Is Google App Engine Ready for Prime Time?

I recently took the time to build a web application on Google App Engine and wanted to share my thoughts on the experience and the pros and cons of Google App Engine as a web development platform.


tunechimp screenshot

The app I developed is TuneChimp, a music mashup that was recently named ProgrammableWeb's Mashup of the Day and a finalist in Mashable's Y! BOSS Challenge. TuneChimp makes it easy for you to discover the very best music, videos, photos, and more for an artist by mashing up content from imeem, YouTube, Flickr, Yahoo, Last.FM, Google News, and more. TuneChimp takes advantage of the dozens of music-related APIs that are now available on the web to auto-generate an artist profile to quickly discover new artists or play music from your favorites. The most useful feature is that it takes the top tracks from an artist based on robust Last.FM audio-scrobbling data and creates a playable playlist using imeem's on-demand music streaming platform.

The core of the application calls 11 different APIs, appropriately caches the datasets, and cross-links the various dataset to put together a meaningful artist profile. The APIs are all accessible through REST endpoints in either JSON or XML formats.

The single greatest advantage of Google App Engine is speed to market of an application. TuneChimp was designed as a small weekend project to let me perform competitive analysis on the most popular music-related APIs (I manage the imeem Media Platform and wanted to see how we fared against other offerings). The beauty of GAE was that the same day I started coding I had a basic site up that pulled data from several APIs. Since GAE only supports a narrow web app scenario, it makes it extremely simple to setup, develop, and deploy an app. No need to install an OS, configure apache, nor optimize mysql.

While some complain the datastore APIs are limiting because you can't perform classic relational join operations, anyone who has been involved in a large web app built on an open source stack knows that those operations don't scale anyway. GAE forces you to design for scale from the beginning, but its an easy mental model to learn and super-fast to get up and running. The dbmodel objects are similar to any web framework, like RoR and others, so its also very easy to pick up. And the immediate scalability benefit makes it so you don't have to worry how you are going to handle extra load.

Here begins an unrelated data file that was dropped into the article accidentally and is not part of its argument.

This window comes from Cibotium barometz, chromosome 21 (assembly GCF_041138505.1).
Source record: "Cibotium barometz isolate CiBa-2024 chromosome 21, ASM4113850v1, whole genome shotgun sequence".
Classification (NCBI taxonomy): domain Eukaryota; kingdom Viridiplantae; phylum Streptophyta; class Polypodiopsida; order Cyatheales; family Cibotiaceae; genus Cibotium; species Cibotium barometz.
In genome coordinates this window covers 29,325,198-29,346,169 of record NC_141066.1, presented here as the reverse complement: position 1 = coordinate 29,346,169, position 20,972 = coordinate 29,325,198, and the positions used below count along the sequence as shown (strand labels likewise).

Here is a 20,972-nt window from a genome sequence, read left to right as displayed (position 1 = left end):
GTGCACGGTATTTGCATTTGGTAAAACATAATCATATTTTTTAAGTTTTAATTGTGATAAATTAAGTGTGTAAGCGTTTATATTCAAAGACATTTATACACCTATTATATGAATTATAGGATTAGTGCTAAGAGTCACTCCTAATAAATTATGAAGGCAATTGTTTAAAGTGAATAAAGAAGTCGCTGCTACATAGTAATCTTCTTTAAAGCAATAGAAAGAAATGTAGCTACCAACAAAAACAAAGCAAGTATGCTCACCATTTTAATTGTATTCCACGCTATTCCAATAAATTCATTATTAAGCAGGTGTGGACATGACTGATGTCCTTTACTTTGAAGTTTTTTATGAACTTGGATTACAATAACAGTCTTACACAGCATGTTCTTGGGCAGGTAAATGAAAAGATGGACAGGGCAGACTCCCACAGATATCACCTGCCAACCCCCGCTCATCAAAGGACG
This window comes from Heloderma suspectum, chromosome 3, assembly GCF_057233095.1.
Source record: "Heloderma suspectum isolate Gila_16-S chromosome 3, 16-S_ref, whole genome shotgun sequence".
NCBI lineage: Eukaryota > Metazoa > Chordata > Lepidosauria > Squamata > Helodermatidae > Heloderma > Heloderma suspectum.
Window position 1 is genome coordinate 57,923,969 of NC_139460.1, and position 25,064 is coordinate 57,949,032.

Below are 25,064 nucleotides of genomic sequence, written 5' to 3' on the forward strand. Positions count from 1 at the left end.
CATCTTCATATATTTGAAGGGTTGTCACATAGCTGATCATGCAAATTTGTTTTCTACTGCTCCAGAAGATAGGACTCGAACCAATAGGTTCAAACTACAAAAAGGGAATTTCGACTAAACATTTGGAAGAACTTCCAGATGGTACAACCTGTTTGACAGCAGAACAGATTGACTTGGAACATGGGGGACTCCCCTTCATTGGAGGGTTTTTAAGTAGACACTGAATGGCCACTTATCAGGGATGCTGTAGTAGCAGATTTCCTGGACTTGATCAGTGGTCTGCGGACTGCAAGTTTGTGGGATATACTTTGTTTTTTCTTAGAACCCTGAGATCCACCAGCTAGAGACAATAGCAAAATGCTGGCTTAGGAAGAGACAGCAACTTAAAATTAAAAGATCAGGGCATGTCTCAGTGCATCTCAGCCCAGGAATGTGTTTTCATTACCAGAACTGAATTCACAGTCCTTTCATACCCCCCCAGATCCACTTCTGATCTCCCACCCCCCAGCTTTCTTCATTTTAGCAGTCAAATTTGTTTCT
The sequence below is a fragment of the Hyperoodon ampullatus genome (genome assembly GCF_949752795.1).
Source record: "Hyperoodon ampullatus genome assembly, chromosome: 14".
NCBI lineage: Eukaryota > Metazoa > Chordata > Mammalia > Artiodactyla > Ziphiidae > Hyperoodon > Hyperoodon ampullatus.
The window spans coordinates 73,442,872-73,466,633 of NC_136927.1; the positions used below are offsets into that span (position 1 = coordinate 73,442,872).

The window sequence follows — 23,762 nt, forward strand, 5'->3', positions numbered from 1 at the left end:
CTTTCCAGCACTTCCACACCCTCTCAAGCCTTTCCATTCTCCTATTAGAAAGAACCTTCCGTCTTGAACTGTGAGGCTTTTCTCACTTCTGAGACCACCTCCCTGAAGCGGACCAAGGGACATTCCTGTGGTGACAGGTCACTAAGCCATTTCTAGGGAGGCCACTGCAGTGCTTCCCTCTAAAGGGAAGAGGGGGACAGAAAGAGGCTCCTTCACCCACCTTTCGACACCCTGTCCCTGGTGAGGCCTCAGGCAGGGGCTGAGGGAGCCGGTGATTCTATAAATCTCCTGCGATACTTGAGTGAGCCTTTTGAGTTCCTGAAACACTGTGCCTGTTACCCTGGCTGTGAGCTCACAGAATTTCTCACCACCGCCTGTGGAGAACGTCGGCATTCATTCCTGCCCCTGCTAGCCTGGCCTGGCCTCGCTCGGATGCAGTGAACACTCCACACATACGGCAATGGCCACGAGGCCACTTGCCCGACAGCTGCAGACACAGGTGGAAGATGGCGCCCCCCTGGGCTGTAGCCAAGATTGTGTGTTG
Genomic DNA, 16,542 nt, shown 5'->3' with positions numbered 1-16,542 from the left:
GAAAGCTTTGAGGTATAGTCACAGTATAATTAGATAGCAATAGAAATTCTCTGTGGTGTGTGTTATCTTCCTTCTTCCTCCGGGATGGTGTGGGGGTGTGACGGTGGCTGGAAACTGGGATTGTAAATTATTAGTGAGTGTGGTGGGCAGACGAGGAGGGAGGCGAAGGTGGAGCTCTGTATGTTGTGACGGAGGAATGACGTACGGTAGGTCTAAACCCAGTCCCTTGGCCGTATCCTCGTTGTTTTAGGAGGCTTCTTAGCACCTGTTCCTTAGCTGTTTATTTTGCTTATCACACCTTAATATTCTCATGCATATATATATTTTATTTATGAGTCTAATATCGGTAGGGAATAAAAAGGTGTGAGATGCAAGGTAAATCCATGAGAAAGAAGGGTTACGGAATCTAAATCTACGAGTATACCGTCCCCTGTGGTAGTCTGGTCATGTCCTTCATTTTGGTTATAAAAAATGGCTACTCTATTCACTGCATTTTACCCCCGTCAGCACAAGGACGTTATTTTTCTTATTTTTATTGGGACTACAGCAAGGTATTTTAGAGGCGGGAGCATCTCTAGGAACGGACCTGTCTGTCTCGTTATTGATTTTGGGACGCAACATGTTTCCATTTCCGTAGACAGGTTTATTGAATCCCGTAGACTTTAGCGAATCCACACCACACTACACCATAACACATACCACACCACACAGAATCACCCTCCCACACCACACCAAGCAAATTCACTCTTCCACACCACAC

Currently GAE is limited to Python and that has put off a lot of people from trying it. I decided to bite the bullet and learn Python and I have been so happy that I have. I see Python as a great compromise between PHP and Ruby on Rails in that python is more explicit like PHP but cleaner in code and still has many of the productivity benefits of RoR with the GAE framework (or Django framework if you choose).

Unfortunately I encountered some serious bugs in GAE during my development. One bug prevented any web request in production from returning multiple cookies. Unfortunately many APIs use cookies for authentication and it was impossible to read from certain APIs without implementing hacks. I filed the bug, complained to my contacts at Google, and it still took months for this issue to be addressed. GAE is still clearly a work in progress and the bleeding edge developers who are willing to engage with it now will have to continuously invent hacks to get around these kinds of bugs for some time to come.

In addition the restrictive exceeding high CPU quotas and inflexibly short time-outs make it VERY difficult to reliably build on top of third party APIs with varying response times. I ended up having to build in retry logic and significant caching to try to work around these time-outs. At the same time, without the ability to run long run processes and cron jobs, a developer is forced to continue to host a server outside of the GAE environment to perform batch processing and more.

Probably the greatest detractor from Google App Engine though is the propriety stack that it is built on and the resulting lock-in. This creates significant technology risk for a startup to build on top of GAE since its going to be extremely costly to move to a different infrastructure if necessary. Hopefully some of the projects third parties are working on to port the GAE web framework and datastore will mitigate some of the issues associated with this lock-in.

While Google App Engine has become my web development platform of choice for all my weekend projects, I would not yet take the risk of running a production web business on top of GAE. The platform though is very promising and I hope to see my concerns addressed over time as well as large web app success stories built on top of this cloud platform.
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